- The Washington Times - Sunday, July 2, 2006

‘Ostrich-like’ response

The ambassador from Sri Lanka is urging foreign governments that have banned the Tamil Tiger rebels to shut down front groups that finance the terrorists, using methods such as extortion of Tamil immigrants.

Ambassador Bernard Goonetilleke told a recent Washington forum that his embattled South Asian island nation has been having enough trouble just getting foreign governments to outlaw the Liberation Tigers of Tamil Eelam (LTTE).

“For many years, our plea for help was a cry in the wilderness, as the LTTE was seen as freedom fighters by some and underdogs by others,” he said at the Potomac Institute for Policy Studies.

“The barbarity of LTTE action against the Tamil people, whom they claim to represent — forcible conscription of teenage Tamil children for armed combat, fundraising through intimidation and physical threats against the Tamil diaspora living particularly in the Western Hemisphere — were ignored.”

Mr. Goonetilleke complained of an “ostrich-like attitude” by some governments that avoided outlawing the Tigers because they posed no threat to their countries. Five nations have banned the LTTE. India, Sri Lanka’s closest neighbor, moved first in 1992. The United States followed in 1997. Britain banned the group in 2000. Canada, which has a large Tamil population, and the European Union outlawed the LTTE earlier this year.

However, the ambassador said front groups still operate in many countries. Police and terrorist watch groups in several nations have identified the World Tamil Association, the World Tamil Movement and the Federation of Associations of Canadian Tamils among organizations suspected of laundering money for the LTTE.

Mr. Goonetilleke said many front organizations “dealing with humanitarian, cultural, religious, commercial and social dimensions of ethnic groups” might “look quite innocuous at first sight, but surreptitiously [they] work in tandem with terrorist organizations.”

More than 65,000 people have been killed since the LTTE took up arms against the government in 1983. The rebels, who perfected the use of suicide bombers, reached a shaky cease-fire with the government in 2002, but the pact is teetering on the brink of collapse. Many diplomats fear a return to all-out civil war.

More than 700 people have died this year in violations of the cease-fire. The Sri Lankan navy last week sank a LTTE boat on course to hit a military base.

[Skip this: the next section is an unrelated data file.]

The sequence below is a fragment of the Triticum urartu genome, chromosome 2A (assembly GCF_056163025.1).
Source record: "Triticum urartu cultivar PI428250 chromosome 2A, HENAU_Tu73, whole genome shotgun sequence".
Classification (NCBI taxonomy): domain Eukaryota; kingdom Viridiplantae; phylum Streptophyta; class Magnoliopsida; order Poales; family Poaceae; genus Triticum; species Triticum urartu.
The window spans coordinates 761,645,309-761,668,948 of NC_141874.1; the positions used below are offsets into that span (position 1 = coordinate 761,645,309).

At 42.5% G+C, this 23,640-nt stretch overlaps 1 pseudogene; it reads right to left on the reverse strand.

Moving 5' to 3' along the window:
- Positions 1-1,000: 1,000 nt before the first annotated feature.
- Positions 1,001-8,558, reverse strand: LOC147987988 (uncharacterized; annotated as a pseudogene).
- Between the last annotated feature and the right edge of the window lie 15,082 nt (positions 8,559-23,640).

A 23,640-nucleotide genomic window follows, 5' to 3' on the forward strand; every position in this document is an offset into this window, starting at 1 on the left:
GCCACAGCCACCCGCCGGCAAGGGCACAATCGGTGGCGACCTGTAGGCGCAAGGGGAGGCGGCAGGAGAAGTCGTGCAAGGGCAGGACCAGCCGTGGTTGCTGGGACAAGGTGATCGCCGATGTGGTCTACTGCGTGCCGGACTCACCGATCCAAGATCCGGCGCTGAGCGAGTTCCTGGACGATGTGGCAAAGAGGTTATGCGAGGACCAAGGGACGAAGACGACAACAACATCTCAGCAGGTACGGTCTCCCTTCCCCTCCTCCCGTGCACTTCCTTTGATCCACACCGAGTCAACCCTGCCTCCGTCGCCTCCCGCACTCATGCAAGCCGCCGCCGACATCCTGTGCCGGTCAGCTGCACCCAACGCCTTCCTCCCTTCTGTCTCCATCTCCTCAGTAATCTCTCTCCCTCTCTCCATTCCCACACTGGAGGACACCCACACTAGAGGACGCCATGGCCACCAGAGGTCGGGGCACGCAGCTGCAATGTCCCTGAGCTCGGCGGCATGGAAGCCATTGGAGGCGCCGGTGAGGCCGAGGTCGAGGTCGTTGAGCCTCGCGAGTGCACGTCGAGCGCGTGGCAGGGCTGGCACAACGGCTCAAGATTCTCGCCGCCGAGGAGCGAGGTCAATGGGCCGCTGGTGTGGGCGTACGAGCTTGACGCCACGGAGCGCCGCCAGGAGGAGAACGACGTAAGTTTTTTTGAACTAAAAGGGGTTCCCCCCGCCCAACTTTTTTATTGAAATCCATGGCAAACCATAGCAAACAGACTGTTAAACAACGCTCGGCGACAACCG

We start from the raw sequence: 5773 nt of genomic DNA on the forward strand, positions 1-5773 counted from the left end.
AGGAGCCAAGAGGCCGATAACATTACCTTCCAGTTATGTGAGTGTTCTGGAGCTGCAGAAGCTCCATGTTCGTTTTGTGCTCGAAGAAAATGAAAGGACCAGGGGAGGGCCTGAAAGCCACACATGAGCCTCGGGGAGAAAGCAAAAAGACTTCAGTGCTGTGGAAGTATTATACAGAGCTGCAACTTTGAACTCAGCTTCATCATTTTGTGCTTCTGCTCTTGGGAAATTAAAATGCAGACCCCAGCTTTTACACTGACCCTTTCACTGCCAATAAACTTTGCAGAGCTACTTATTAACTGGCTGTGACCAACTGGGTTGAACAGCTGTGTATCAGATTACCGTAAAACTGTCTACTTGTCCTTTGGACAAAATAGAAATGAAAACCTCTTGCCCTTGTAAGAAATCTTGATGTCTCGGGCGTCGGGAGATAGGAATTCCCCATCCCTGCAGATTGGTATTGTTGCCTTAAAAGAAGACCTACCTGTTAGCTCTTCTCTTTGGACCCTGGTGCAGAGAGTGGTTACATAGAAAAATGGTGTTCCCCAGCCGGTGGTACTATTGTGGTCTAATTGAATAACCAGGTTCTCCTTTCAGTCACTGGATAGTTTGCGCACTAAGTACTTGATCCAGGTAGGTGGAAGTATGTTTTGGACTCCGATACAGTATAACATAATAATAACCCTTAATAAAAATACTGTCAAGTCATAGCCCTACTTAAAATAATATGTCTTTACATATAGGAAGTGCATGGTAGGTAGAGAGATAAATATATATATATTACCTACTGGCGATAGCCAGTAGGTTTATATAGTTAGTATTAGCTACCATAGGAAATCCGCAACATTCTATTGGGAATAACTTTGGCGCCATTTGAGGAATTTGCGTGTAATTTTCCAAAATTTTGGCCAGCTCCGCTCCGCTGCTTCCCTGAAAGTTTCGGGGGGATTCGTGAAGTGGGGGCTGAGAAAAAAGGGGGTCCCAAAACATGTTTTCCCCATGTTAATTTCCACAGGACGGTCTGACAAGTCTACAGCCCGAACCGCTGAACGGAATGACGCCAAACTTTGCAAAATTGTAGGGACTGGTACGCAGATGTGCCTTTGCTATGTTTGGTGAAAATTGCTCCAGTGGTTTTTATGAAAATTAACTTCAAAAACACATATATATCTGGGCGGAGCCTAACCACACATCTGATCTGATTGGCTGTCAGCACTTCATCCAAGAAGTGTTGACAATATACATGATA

Diplomatic traffic

Foreign visitors in Washington this week include:


• President Mikhail Saakashvili of Georgia, who meets President Bush. He addresses the American Enterprise Institute for Public Policy Research on Thursday.

• Foreign Minister Rangin Dadfar Spanta of Afghanistan, who meets Vice President Dick Cheney, Secretary of State Condoleezza Rice and Defense Secretary Donald H. Rumsfeld on a three-day visit. He addresses the Center for Strategic and International Studies on Thursday.


• Prime Minister Stephen Harper of Canada, who meets President Bush.

• Foreign Minister Kassymzhomart Tokaev of Kazakhstan, who addresses the Johns Hopkins University’s Paul H. Nitze School of Advanced International Studies.

• Foreign Minister Abdullah Gul of Turkey, who meets Secretary of State Condoleezza Rice and addresses the Brookings Institution on U.S.-Turkish relations.

• Farooq Sattar of Pakistan’s Muttahida Qaumi Movement, who addresses the Center for Strategic and International Studies on political conditions in Pakistan.

• Nasser Saidi, executive director of the Hawkamah Institute for Corporate Governance in Dubai. He addresses the Center for International Private Enterprise.

• Marina Litvinovich, chairwoman of the Aid to Victims of Terror Foundation in Moscow. She addresses Radio Free Europe/Radio Liberty on threats to Russian democracy.

Call Embassy Row at 202/636-3297, fax 202/832-7278 or e-mail [email protected]

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